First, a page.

Computation and Intelligence: Collected Readings
George F. Luger
AAAI Press, 1995 - Computers - 735 pages
Computation and Intelligence brings together 29 readings in Artificial Intelligence that are particularly relevant to today's student/practitioner. With its helpful critique of the selections, extensive bibliography, and clear presentation of the material, Computation and Intelligence will be a useful adjunct to any course in AI as well as a handy reference for professionals in the field.
The book is divided into five parts, each reflecting the stages of development of AI. The first part, Foundations,, contains readings that present or discuss foundational ideas linking computation and intelligence, typified by A. M. Turing's "Computing Machinery and Intelligence." The second part, Knowledge Representation, presents a sampling of numerous representational schemes by Newell, Minsky, Collins & Quillian, Winograd, Schank, Hayes, Holland, McClelland, Rumelhart, Hinton, and Brooks.
The third part, Weak Method Problem Solving, fouses on the research and design of syntax-based problem solvers, including the most famous of these, the Logic Theorist and GPS. The fourth part, Reasoning in Complex and Dynamic Environments, presents a broad spectrum of the AI community's research in knowledge-intensive problem solving, from McCarthy's early design of systems with "common sense" to model-based reasoning.
The two concluding selections, by Marvin Minsky and by Herbert Simon, respectively, present the recent thoughts of two of AI's pioneers who revisit the concepts and controversies that have developed during the evolution of the tools and techniques that make up the current practice of Artificial Intelligence.
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A sample MYCIN rule. one another before a consultation begins; the program
selects the relevant rules and chains them together as it considers a particular
patient. Two rules chain together if the action portion of one helps determine the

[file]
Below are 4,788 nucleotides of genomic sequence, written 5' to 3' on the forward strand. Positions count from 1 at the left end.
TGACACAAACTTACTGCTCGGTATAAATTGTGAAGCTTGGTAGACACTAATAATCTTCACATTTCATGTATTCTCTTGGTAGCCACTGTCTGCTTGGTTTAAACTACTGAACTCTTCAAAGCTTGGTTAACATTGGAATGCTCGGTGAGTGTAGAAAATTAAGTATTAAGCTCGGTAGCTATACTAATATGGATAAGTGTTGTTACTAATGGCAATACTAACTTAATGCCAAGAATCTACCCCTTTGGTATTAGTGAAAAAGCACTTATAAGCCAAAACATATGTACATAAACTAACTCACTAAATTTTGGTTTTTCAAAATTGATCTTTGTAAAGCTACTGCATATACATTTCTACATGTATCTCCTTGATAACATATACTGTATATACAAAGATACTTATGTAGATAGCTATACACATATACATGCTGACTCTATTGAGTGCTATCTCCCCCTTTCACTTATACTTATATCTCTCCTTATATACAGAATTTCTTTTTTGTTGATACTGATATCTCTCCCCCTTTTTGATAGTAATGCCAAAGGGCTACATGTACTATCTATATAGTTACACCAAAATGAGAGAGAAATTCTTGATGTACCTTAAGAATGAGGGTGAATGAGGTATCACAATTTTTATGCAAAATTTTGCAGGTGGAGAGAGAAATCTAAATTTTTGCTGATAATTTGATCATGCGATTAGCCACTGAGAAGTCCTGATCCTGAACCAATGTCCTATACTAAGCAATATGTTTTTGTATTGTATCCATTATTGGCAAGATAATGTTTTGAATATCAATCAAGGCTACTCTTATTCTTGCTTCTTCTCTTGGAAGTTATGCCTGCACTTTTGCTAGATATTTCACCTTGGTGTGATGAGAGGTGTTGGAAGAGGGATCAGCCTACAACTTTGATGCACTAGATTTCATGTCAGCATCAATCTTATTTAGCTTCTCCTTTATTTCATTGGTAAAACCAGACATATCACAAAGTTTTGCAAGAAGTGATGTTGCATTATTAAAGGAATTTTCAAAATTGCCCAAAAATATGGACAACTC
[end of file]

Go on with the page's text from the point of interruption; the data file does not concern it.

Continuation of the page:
truth value of a condition in the premise of the other. The resulting reasoning
network, then, is created dynamically and can be seen as a model of one
approach to the patient's problem. MYCIN's strategy in rule selection is goal-
oriented. The program ...
In Figure 3, the form of MYCIN's final conclusions and therapy recommendations
are demonstrated. Note that the program specifies what organisms are likely to
be causing the patient's infection and then suggests a therapeutic regimen
appropriate for them. There are also specialized routines to calculate
recommended drug doses depending upon the patient's size and kidney function
. 5.2.2. Management of Uncertainty The knowledge expressed in a MYCIN rule is
seldom definite but ...
Each additional "WHY" is interpreted by MYCIN as a request for display of the
next rule in the current reasoning chain. For example, in Figure 4 another "WHY"
would be equivalent to asking, "Well then, why are you trying to determine the
organisms which might be causing the infection?" After responding to each "WHY
," MYCIN returns to the current question and awaits the physician's response. The
"HOW" command is used in conjunction with the "WHY" command. Note that
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given a world of three statement A,B,C write statement "Almaz is student" who has a pen has pencil using the predicate student(x) to mean x is student and has (x,y) to mean x has y
Computing Machinery and Intelligence
Part TwoKnowledge Representation
A Framework for Representing Knowledge
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